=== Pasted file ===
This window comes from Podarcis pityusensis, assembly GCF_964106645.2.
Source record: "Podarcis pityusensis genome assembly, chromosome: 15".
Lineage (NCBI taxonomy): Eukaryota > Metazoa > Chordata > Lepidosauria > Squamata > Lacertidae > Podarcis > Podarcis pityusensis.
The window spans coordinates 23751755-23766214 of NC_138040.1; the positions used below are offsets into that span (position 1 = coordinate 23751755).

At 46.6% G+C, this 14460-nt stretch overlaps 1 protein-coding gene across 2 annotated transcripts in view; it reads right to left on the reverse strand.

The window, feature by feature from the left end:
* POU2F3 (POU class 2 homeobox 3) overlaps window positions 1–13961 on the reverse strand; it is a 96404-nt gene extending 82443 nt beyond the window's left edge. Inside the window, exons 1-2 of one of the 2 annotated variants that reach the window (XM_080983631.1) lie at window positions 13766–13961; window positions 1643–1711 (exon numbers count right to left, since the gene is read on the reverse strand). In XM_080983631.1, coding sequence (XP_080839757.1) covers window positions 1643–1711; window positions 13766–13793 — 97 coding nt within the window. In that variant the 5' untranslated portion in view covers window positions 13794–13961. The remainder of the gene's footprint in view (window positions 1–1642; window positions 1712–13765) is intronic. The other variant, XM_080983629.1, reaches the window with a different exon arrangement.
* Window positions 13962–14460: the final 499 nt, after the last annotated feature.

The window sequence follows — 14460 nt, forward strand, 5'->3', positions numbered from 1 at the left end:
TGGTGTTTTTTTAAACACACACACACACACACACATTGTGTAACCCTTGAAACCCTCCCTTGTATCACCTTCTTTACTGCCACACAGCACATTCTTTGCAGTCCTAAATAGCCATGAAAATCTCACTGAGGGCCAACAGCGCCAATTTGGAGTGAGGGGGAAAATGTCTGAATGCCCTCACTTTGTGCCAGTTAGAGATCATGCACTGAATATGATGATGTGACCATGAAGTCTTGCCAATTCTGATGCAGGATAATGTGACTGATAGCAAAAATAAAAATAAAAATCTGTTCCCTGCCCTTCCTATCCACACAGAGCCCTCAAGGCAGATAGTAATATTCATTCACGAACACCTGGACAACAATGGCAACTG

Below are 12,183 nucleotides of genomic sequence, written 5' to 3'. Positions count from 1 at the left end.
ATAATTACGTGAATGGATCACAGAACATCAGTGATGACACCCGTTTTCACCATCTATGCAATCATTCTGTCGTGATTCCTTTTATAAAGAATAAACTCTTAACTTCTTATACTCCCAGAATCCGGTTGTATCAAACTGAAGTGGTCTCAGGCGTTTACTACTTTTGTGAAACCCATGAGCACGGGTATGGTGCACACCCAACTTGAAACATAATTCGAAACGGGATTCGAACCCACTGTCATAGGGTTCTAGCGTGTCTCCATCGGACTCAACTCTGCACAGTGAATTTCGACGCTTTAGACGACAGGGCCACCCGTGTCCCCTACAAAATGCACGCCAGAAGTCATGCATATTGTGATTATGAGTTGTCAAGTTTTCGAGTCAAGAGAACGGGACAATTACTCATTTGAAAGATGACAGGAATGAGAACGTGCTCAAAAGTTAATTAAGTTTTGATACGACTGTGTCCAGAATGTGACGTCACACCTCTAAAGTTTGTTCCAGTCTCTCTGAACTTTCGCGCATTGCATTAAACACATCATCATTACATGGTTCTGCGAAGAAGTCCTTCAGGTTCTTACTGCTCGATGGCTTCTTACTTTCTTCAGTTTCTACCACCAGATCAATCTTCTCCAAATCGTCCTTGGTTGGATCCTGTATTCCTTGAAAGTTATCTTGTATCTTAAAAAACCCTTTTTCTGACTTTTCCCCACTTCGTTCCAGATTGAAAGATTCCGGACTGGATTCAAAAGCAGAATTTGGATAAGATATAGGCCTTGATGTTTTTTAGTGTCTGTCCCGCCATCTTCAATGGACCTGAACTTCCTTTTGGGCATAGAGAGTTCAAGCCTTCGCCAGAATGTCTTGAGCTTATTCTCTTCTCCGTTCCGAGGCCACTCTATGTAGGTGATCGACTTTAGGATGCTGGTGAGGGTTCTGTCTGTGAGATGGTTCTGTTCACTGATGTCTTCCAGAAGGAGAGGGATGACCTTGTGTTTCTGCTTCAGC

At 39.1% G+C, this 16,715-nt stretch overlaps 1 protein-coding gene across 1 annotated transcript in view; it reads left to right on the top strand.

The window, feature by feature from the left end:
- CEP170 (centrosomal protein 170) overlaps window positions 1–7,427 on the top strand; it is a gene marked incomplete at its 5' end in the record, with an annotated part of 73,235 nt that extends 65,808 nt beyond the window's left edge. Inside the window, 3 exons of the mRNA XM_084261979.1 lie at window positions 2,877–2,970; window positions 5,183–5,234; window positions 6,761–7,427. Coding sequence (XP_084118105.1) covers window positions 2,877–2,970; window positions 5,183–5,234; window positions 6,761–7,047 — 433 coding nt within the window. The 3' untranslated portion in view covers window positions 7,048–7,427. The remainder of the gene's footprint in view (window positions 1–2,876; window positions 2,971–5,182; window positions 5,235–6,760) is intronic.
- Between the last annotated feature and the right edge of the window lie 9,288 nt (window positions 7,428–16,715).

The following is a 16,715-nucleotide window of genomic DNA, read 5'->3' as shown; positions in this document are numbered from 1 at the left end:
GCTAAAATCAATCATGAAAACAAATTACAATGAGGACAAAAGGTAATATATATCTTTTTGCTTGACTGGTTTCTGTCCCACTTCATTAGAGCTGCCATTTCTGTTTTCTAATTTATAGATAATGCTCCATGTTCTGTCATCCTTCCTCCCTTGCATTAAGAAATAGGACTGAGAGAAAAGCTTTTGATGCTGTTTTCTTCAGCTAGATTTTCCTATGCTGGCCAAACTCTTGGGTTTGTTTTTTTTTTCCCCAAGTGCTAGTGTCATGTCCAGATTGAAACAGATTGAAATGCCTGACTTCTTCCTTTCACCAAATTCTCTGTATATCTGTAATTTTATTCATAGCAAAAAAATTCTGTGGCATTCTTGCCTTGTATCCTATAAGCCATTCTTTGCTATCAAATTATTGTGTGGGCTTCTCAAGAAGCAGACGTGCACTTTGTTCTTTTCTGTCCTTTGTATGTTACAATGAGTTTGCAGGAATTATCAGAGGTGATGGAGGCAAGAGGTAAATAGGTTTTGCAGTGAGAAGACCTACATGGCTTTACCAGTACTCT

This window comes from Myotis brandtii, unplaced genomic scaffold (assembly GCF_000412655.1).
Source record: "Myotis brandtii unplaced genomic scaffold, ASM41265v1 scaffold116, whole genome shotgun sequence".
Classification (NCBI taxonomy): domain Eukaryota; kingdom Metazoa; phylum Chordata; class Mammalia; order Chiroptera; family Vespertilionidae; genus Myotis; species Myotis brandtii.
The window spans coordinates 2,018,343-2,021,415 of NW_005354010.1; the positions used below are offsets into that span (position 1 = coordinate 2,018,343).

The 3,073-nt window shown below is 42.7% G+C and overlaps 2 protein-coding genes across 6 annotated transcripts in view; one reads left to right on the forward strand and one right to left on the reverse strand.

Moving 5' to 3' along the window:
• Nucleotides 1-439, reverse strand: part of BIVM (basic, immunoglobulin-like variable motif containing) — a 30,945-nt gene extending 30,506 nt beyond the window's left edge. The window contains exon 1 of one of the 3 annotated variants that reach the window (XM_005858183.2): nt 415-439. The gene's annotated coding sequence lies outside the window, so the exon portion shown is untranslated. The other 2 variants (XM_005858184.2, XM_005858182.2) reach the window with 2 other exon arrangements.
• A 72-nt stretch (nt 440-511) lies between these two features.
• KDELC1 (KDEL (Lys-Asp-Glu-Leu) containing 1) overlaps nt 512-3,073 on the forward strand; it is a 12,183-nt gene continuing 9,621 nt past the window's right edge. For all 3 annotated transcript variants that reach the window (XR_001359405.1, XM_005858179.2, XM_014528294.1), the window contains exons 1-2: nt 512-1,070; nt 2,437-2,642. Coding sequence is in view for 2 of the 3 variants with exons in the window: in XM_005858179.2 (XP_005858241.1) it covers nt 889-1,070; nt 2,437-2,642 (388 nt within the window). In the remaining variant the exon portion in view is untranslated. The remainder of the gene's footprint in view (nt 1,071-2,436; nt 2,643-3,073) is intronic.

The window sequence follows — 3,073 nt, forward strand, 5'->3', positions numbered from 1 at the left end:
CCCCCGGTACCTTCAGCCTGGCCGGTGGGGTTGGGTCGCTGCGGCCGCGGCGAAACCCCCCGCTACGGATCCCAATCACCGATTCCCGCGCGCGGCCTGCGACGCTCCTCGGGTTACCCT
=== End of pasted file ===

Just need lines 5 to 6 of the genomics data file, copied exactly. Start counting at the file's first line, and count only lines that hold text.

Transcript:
At 46.6% G+C, this 14460-nt stretch overlaps 1 protein-coding gene across 2 annotated transcripts in view; it reads right to left on the reverse strand.

The window, feature by feature from the left end: